Attributed by Michael Dames (1996) and others before him as the abode of the Dagda and the house of the sun, this huge monument was recorded in the Irish Annals as being destroyed in 1101 AD following a great battle.  A site of mythic importance to the very early Irish Kings and Queens, and used by the shamans of the tribes, The Grianan is a place of of legendary importance to folklorists, historians and archaeologists alike and has been widely described over the last 150 years.  Although the site you see today was hugely reconstructed between the years 1874 and 1878, it’s still impressive and, wrote George Petrie (1840), commands,

“one of the most extensive and beautifully varied panoramic prospects to be found in Ireland”!

Used over very long periods of time, the archaeologist Brian Lacy (1983) described the Grianan, on the whole, as,

“a restored ‘cashel’*, centrally placed within a series of three enclosing earthen banks; the site of an approaching ‘ancient road’; and a holy well.”

Grianan of Ailech
Early ground-plan of the Grianon

Lacy’s description in the Donegal Inventory is considerable and culls from the various surveys and reports done in the past.  First surveyed by George Petrie in 1835, the internal body of the stone-built site is roughly circular and measures around 25 yards across, with a singular entrance on its eastern (sunrise) side. A stone ‘seat’ is at the end of the internal passage.  At the centre of the huge ‘room’, Petrie recorded traces of a rectangular stone structure that he thought might have been the remnants of some old chapel built sometime in the 18th century.

More than 25 yards outside of the primary stone building is another surrounding embankment, oval in shape, low to the ground and with another singular entrance to the east — though this entrance is not in line with that of the main structure.  At a further distance out from this embankment are the remains of another two oval ‘enclosures’, though the the remains of the outermost one is considerably more fragmented.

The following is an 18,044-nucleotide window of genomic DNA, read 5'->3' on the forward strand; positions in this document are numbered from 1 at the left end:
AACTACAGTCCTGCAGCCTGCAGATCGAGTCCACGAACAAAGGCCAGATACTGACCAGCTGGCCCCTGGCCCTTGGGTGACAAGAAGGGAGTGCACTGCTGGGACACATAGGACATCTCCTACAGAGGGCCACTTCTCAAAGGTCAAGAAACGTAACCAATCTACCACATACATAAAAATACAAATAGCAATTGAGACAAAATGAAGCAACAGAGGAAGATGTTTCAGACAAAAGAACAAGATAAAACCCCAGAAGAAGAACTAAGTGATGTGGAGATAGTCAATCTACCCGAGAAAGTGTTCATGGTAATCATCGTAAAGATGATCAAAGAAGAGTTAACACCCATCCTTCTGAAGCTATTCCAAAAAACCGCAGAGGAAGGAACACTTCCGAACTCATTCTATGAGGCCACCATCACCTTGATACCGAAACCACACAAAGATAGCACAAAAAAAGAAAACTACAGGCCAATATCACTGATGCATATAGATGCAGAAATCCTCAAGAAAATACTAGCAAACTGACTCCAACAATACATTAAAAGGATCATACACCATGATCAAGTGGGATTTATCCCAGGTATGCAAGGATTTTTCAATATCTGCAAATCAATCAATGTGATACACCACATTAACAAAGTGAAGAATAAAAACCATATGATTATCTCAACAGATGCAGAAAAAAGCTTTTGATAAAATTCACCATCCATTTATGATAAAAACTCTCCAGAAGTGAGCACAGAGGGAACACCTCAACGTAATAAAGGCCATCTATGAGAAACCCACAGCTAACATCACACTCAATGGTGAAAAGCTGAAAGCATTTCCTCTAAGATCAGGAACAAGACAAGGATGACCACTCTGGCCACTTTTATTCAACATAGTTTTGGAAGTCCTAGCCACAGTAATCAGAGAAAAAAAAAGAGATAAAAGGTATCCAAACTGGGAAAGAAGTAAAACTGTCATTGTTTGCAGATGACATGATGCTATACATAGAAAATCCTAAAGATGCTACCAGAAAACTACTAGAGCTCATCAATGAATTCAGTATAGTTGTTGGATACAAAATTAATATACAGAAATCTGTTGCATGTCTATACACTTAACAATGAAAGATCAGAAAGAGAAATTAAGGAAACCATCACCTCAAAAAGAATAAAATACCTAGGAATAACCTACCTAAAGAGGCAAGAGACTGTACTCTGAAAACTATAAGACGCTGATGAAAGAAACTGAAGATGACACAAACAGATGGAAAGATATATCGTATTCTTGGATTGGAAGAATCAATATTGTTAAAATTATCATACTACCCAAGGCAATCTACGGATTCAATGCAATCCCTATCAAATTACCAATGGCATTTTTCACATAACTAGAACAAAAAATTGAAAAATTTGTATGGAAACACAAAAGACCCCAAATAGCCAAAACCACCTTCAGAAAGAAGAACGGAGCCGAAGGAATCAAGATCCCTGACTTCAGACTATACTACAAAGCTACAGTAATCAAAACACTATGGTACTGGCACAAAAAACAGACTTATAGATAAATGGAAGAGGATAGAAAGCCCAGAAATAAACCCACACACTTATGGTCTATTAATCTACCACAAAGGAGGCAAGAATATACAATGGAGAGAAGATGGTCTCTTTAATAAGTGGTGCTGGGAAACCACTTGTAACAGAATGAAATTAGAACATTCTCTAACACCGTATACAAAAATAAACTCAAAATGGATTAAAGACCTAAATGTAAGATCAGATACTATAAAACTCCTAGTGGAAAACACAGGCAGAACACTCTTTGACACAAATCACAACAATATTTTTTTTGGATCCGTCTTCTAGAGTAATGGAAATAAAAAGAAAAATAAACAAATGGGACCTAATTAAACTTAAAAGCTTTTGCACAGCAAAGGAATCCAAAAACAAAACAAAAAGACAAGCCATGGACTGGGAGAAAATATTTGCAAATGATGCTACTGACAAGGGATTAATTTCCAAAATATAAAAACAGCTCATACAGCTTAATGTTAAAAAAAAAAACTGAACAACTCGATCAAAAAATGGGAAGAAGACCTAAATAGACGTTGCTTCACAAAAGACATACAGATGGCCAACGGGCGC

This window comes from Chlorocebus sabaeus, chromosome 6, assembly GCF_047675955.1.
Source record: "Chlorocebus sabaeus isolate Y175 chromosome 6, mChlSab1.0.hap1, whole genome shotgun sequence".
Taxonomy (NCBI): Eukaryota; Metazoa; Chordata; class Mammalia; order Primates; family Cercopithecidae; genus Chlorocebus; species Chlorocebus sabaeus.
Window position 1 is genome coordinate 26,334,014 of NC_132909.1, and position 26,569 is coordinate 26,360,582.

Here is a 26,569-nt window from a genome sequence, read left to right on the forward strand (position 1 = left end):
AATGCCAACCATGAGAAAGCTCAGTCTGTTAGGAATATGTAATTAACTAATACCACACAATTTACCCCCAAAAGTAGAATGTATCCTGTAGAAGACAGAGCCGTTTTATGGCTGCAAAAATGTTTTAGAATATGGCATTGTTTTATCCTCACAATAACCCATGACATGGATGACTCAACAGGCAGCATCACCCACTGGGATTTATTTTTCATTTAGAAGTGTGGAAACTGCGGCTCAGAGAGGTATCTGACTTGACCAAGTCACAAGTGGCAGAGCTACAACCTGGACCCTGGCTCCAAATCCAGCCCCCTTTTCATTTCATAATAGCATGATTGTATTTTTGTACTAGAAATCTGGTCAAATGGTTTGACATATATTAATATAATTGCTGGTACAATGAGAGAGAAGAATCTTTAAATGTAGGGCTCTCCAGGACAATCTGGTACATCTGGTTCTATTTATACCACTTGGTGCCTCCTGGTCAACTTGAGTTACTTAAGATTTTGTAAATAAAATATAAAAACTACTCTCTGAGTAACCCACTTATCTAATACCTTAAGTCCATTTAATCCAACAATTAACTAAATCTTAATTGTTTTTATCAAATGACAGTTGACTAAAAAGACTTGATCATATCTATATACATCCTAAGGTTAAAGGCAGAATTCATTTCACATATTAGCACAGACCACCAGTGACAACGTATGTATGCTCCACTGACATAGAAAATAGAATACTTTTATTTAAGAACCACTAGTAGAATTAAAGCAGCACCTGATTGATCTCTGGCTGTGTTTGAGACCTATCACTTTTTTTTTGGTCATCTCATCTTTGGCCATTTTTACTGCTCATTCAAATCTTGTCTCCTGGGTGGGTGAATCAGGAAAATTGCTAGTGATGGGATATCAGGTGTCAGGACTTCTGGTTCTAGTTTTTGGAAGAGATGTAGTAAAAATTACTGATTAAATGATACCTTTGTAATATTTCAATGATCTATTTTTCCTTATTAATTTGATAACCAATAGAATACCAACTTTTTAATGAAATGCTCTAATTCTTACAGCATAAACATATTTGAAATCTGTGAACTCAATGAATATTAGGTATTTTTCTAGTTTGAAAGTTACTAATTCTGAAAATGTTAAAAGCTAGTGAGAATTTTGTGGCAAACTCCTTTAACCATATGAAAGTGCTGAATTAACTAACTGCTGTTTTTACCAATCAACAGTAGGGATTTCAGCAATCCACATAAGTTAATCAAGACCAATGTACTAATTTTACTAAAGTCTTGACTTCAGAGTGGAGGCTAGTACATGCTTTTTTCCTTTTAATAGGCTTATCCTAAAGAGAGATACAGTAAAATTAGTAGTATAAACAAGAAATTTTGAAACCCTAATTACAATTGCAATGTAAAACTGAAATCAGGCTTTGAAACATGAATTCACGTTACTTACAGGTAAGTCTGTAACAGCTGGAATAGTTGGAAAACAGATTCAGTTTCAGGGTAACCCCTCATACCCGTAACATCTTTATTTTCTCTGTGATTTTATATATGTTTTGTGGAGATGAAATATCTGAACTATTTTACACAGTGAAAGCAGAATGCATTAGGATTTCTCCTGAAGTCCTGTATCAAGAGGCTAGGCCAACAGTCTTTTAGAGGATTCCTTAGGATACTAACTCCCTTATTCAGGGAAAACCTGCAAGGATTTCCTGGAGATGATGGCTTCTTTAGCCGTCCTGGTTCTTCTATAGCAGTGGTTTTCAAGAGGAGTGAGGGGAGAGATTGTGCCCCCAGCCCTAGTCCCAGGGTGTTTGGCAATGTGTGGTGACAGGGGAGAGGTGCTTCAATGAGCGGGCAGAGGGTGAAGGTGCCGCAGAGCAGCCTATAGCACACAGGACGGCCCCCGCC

Although the replenished ‘fort’ dates from the Iron Age, early remains here are thought to have been of Bronze Age origin.  A ‘tumulus’, now gone, being one such find here.

Folklore

There is much legend here.  The creation myth narrated by Scott (1938) tells that it was,

“built originally by the Daghda, the celebrated king of the Tuatha de Danann, who planned and fought the battle of the second or northern Magh Tuireadh against the Formorians. The fort was erected around the grave of his son Aeah (or Hugh) who had been killed through jealousy by Corgenn, a Connacht chieftain.”

From similar legendary sources, it is told that,

“the time to which the first building of Aileach may be referred, according to the chronology of the Four Masters, would be about seventeen hundred years before the christian era.  There are strong grounds for believing that the Grianan as a ‘royal’ seat was known to Ptolemy, the Greek geographer, who wrote in AD 120.  In his map of Ireland he marks a place, Regia…which corresponds fairly well with its situation.”

By the outer banking on the south-side of the fortress is the remains of a much-denuded spring of water, the old water supply for this place.  It gained the reputation of being a holy well, dedicated to St. Patrick.

…the be continued…

References:

  1. Dames, Michael, Mythic Ireland, Thames & Hudson: London 1996.
  2. Harbison, Peter, Guide to the National Monuments in the Republic of Ireland, Gill & MacMillan: Dublin 1982.
  3. Lacy, Brian, Archaeological Survey of County Donegal, DCC: Lifford 1983.
  4. Petrie, George, ‘The Castle of Donegal,’ in Irish Penny Journal, 1,  1840.
  5. Scott, Samuel, ‘Grianan of Aileach,’ in H.P. Swan’s Book of Inishowen, Buncrana 1938.
  6. Swan, Harry Percival, The Book of Inishowen, William Doherty: Buncrana 1938.

Links:

  1. Guarding the Grianan – the WordPress Word
  2. Grianan of Aileagh – Stone House of the Sun

* Cashels are “monuments similar in type to earthen ringforts, but enclosed by walls of drystone construction.”

© Paul Bennett, The Northern Antiquarian

Grianan of Aileach

loading map - please wait...

Grianan of Aileach 55.024026, -7.428281 Grianan of Aileach